[The explosive growth of games mean more and more crossover with other media such as music (Guitar Hero/Rock Band) and movies (Brash Entertainment). But is it good for games? In the second of a two-part opinion piece, Gamasutra's Leigh Alexander offers the case against.] Recently, I rounded up some evidence of entertainment media and technology convergence marching ever more swiftly onward. Permit me the bizarre indulgence of quoting myself: "It's been obvious for some time that games are going mainstream in a big way, which is necessarily bringing them squarely into the territory of other entertainment media that has enjoyed much more visibility, economic impact, widespread adoption and social acceptance for as long as my generation's been alive." And how do you feel about it? More importantly -- is it good for games? The answer's maybe. And, following my article on The Case in Favor, let's now look at the case against. If cross-media boundaries continue to dissolve, we'll have characters, settings and themes that we can visit and enjoy through gaming, film, episodic television or internet content, and anything else you like. In the case in favor, I asked the question: "Let's say that, after watching your favorite TV show, you can go online and play with those characters, in that persistent world, along with your friends, and then the property's producers make a movie from the events and stories written and played by you and your companions, did you just play a video game, watch a TV show, or make a film?" Well, it's hard to tell. And that could be a problem. Arresting Development Relative to these other media forms, gaming is still young. Some people would say it's in its infancy; I'm more inclined to call it early adolescence. And when we look to the ways in which games have grown up since the eight-bit era, we can project some of the directions in which we need them to continue developing in order to call it a mature medium. So what strides have we made? Games have developed from being reflex-based amusements into immersive storytelling and shared cultural experiences. Whether or not you believe games are art, they've certainly become more artful, at least -- back in the days of Tetris and Donkey Kong, could you have imagined the landscapes of ICO, for example, bathed in white light and foreboding, substantial shadow? Even the simplest of genres, like the stick shooter, has evolved from a brutal sprite march into an arena for innovation using art and music, like Mizuguchi's synaesthetic work and the multitudes of effort to emulate and build on it. Maybe as recently as three or four years ago, we could have accused certain genres of stagnating -- most especially the first-person shooter, and yet this year saw Portal, which relies on that basic gameplay convention -- take top honors for innovation. Only a few months ago I found myself wondering what it'd take to build a better RPG, one that really let us roleplay within a story, not just snooze through cut scenes and battle grinds. This year, there were quite a few better RPGs than we've ever seen -- even titles like Mass Effect that maybe wouldn't have been called RPGs a few years ago. And while we're seeing a blending of genres, it's not taking place in the name of generalization, of broadening appeal. The key driver in our industry has always been specificity. More Specific, Not Less If we sought to identify formulae, it was only so they could be broken, expanded on, improved upon. Gamers, however fallaciously, were always considered a "vocal niche," not a broader audience. And it seems as if the industry had just begun to learn that segmenting us into strict genres -- shooter fans, puzzle fans, RPG fans -- was ineffective. Rather than targeting such general, superficial and mechanical preferences, games began to aim themselves squarely for that little itch in our hearts and minds that couldn't be scratched any other way. Games are a very specific type of entertainment that it's impossible to replace -- and this is because games are finally beginning to understand what it is we need from them. You can even thank casual gaming for this. With the advent of casual gaming, people realized that there were variations in gaming preferences and behavior that were actually quite broad -- people who want to zone out clicking dots, or who just want light interactive play to enjoy with their families, versus those of us who want to personify the content, see the impact of choices on a story, or become engaged in a long-term emotional investment. And if development was to specify the casual gamer, it must necessarily differentiate not only the more traditional gamer, but identify various colors within a much wider spectrum than anyone ever imagined. This trend of trying to please as many people as possible with the same title, console or gameplay mechanic is fairly new by contrast. And while films and television do stratify their audience, they do so in the most simplistic way possible -- action, comedy, drama, et cetera. If games were to become more like film and TV, and if gaming would have to share markets with them more intimately, this encouraging trend of specifying audiences would abruptly reverse. Gaming has always worked because it wasn't for the masses. To continue on the specificity train -- it's a very particular type of entertainment, and whether a game "works" or not depends on factors that are not static or thematic. Film and TV demand user engagement, it's true, but they do so passively. A game's success or failure depends -- perhaps even primarily -- on how well it allows for what the user wants to do. One of the most important things we've ever learned about games is that while art, story and characters are important, insufficient, ill-fitting or just plain bad gameplay can render them all worthless. A marriage to other more static entertainment media means that the focus on engaging users with themes, settings and characters would increase -- but if developers must prioritize create a product that adheres to a larger media entity, what will happen to the gameplay? Games are already a hit-driven business, and we lament that fact because it makes innovation difficult. Should games continue on their collision course into the territory of the Hollywood-based production empires, get ready for it to become much, much worse. Whether or not a game gets made will come down to how well it can be ported or broadcast to other devices, how well it lends itself to a community component, whether it has the potential to align with existing properties, or spawn new ones. They'll be weighed on how easily they can be generalized, and how readily they can be personalized, altered and claimed by the broader population. The Downside To Mass Participation Wait, wait -- letting users take the helm of stories is good, right? Letting them contribute content, take ownership of it, guide the direction of a game world's evolution? You want to have that kind of input and control, don't you? Maybe you do, but think of this -- to have that, you'd have to give the same right to every idiot, unimaginative automaton, disruptive teenage jerk and mouth-breathing drag you've ever played a video game to get away from. As I pointed out in the case in favor, games have always been a closed world. And that's how gamers wanted it. Desiring a private sphere -- even as it becomes less and less possible -- is not, as some people say, a hipster-esque desire to keep under the radar to maintain some proprietary cool. The fact remains that there are heaps of people who we're glad don't get it, because we'd like something we don't have to share with others. Plenty of people wish they had a girlfriend who was as into video games as they are -- and plenty more people are glad they don't. It might be fair to call such ideals immature or unfounded. We've always believed that an open world can rise to the level of its most sophisticated participant; that none of us is as smart, as creative, as all of us are together. I find Jane McGonigal's essay on the strength of collective intelligence fascinating, for sure. But recall that we have always been in a closed society -- our most broad population sampling has always, for the most part, been comprised of gamers, even if it's a spectrum thereof. We've been trained to think critically and creatively in a very game-specific way. The truth is, an open world will primarily be branded and transformed by its lowest common denominator. And it only takes one percent to ruin things for ninety-nine. Do we really want to open our kingdom to that particularly disheartening social principle? "Participatory" is a great word. But would you rather read a book written by your neighbor, or by your favorite author? We may chafe against utterly linear game experiences, but the idea that we want wholly and entirely to guide ourselves, to build our own play, is a bit of an extreme response. If that were really what we wanted, we'd all be in Second Life, making up stories while we social-network with each other constantly. And most of us don't do that -- while we'd like to be part of a story, I really don't buy that we all want to write it. For my part, I'd like to leave that to the pros. The Smell Of Green And, if you haven't forgotten -- movies based on games and games based on movies may be as old as the hills, but for as long as they have existed, they've unequivocally sucked. All of them. The two spheres have historically failed to "get" one another. They're trying again, because the money's there. -- Yeah, sure, that's gotta go well. Speaking of money, one factor I raised in "the case for" was the rise of the ad-supported business model forcing games to monetize based on user engagement. Some people will be willing to buy a $60 retail box, to pay a $20 per month subscription fee. But more people aren't -- and yet, they want to play anyway. This puts control in the consumer's hands and extends the game company's commitment to the player, as I said. It also means they're going to be looking to wring us, at every turn, for every dime they can get. They'll try to manipulate us into investing things with emotional value so that they can charge us money for it later; something we built out of love will be sold behind cellophane on the shelf as the season's must-have toy. The idea is that you can customize your engagement, pop in and out of online worlds as you please, and pay for no more and no less, or thereabouts, than what you consume. But how it's more likely to work is that rather than trying to engage you, they'll be trying to addict you; far from being left alone to your pursuits as you like them, both subtly and overtly they'll be trying to convince you you need more -- that's how mass consumerism works, and we will not be safe from that anymore. Popularity Contest I cited Chris Dahlen's always-excellent and forward-thinking transmedia articles in "the case for," and now I'll bring him up again. A few readers took a bit of an issue with one of his recent columns, "Games & The Birth Of The Cool," in which he argued that games aren't "cool" in the way that other pop culture is, and that their occasional efforts to act "cool" intentionally -- say, Guitar Hero III -- don't quite work. That "cool" factor, he says, is important to all other forms of pop culture. But, asked one commenter, "Why consign gaming to the wasteland of popular culture?" Why indeed? Do we really want to see our medium subject to whims, trends and in-jokes? Now, of course, we have our own "hip" lexicon and network of in-jokes -- think "party escort submission position." But we have historically attached ourselves to that kind of meme because there are so few others with whom we can share it. What would it feel like, after a while, to see Jonathan Coulton do Letterman, Leno and O'Brien, anchors gleefully tossing companion cubes around on the jovial morning news? Viral marketing stunts? Virtual worlds? The lifespan of general enthusiasm within our audience for a new title is already short -- sometimes it even seems like we like to anticipate games more than we like to play them, and plenty of people can probably talk about a time they've become sick of hearing about a title before they ever even picked it up. What if that saturation level happened even more quickly, even more inescapably? Some readers have pointed out Portal, Team Fortress 2, and Tim Schafer's work as being examples of what's "cool" to us. And they are. And do you really think the minds that are bringing you yet another Terminator sequel are ever going to understand that? The message that gamers have been broadcasting should be loud and clear by now. At the end of the day, it's about gameplay. All of the "entertainment device" functionality in the world wasn't enough to sell PS3s without games. We don't want to play movies, we do not want the game industry to resemble the fickle music industry, we don't want games to emulate our real lives or our real relationships. All we asked for was a touchstone with reality -- now let's hope we can close this door before it all stampedes in, mashing beneath its feet everything that makes gaming what it is.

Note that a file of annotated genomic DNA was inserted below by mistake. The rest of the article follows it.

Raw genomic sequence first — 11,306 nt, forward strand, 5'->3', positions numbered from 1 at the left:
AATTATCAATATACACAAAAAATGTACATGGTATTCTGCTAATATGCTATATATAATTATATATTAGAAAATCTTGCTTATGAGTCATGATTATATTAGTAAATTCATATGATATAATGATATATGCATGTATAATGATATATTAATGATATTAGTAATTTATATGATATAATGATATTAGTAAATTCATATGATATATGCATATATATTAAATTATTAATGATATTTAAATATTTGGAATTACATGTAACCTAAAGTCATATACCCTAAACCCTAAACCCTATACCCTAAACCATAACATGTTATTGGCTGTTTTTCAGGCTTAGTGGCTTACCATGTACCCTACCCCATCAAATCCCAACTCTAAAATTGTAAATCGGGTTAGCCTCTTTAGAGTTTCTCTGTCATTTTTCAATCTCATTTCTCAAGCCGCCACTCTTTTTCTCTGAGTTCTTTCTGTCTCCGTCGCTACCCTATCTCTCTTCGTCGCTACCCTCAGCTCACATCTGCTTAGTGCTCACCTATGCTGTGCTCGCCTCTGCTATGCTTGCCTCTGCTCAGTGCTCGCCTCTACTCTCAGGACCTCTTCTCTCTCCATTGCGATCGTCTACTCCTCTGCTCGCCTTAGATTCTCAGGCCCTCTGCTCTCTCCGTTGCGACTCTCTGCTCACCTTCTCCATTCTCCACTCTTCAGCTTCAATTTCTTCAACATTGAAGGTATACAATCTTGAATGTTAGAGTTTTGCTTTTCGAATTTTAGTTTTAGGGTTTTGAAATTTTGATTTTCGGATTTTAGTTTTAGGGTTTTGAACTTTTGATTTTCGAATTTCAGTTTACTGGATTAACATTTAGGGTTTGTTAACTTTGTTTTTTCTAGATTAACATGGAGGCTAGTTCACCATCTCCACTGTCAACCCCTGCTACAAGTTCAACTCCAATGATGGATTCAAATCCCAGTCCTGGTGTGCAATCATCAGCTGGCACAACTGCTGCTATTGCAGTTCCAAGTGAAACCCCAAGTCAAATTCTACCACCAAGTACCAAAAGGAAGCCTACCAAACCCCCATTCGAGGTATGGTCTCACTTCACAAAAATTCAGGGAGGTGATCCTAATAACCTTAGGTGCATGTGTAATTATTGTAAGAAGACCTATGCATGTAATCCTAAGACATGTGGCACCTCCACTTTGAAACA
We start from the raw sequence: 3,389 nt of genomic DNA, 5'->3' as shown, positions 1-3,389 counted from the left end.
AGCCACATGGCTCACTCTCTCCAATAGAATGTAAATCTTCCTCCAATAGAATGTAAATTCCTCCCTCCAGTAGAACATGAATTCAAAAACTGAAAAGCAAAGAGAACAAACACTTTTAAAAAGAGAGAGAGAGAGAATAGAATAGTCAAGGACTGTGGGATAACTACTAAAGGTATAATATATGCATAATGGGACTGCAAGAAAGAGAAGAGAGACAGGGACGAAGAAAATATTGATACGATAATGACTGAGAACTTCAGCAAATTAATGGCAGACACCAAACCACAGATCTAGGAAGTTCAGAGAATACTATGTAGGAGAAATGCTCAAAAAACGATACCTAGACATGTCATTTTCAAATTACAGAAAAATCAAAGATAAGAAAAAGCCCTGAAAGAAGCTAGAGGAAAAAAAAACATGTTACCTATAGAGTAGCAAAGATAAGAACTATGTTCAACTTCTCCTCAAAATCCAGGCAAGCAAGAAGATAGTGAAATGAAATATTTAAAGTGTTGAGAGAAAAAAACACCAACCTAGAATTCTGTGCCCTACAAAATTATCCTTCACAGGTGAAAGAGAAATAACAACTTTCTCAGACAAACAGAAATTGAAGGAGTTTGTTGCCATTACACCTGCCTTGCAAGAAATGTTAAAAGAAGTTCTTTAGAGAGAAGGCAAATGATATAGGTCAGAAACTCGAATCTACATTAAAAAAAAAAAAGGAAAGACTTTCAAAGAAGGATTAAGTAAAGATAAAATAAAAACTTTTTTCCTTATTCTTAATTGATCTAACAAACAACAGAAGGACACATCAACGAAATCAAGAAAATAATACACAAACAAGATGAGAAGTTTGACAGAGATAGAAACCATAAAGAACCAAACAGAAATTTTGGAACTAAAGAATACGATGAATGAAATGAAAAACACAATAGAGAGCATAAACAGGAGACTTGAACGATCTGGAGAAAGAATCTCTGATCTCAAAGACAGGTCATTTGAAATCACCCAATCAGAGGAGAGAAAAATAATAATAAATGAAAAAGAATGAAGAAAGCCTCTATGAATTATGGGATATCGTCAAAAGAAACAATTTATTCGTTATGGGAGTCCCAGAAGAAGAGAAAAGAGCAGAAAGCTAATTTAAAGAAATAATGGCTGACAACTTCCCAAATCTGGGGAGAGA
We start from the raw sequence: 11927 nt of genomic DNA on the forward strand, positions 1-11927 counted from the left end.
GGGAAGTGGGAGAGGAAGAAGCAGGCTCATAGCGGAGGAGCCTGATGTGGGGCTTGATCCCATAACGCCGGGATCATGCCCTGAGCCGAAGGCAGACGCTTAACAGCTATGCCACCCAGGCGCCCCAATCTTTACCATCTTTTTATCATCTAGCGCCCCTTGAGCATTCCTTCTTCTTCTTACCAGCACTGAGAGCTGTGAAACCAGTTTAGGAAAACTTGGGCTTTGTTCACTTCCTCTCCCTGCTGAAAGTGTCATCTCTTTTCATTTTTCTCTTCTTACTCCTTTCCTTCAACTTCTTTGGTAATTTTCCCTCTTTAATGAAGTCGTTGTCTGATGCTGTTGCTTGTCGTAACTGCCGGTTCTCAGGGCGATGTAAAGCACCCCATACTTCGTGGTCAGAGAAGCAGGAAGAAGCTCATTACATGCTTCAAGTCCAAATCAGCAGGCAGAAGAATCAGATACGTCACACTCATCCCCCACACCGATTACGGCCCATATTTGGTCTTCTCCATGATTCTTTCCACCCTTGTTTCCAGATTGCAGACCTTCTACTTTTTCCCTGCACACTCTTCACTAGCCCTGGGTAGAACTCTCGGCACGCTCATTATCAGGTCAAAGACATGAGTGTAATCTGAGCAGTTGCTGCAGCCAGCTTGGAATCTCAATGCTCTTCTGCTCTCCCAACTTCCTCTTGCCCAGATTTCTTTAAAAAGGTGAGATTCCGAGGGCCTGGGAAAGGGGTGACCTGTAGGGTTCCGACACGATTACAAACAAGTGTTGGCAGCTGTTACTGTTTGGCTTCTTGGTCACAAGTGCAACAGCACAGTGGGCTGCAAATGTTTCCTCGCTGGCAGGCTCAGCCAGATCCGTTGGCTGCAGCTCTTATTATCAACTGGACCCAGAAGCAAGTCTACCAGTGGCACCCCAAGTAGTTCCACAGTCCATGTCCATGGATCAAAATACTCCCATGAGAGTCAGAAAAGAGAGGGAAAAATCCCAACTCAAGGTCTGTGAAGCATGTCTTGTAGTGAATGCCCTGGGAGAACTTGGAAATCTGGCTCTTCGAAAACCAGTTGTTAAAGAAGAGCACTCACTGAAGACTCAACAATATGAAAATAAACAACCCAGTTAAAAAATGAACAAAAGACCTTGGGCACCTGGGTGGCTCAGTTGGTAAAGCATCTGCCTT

About the Author(s)

Leigh Alexander


Leigh Alexander is Editor At Large for Gamasutra and the site's former News Director. Her work has appeared in the Los Angeles Times, Variety, Slate, Paste, Kill Screen, GamePro and numerous other publications. She also blogs regularly about gaming and internet culture at her Sexy Videogameland site. [NOTE: Edited 10/02/2014, this feature-linked bio was outdated.]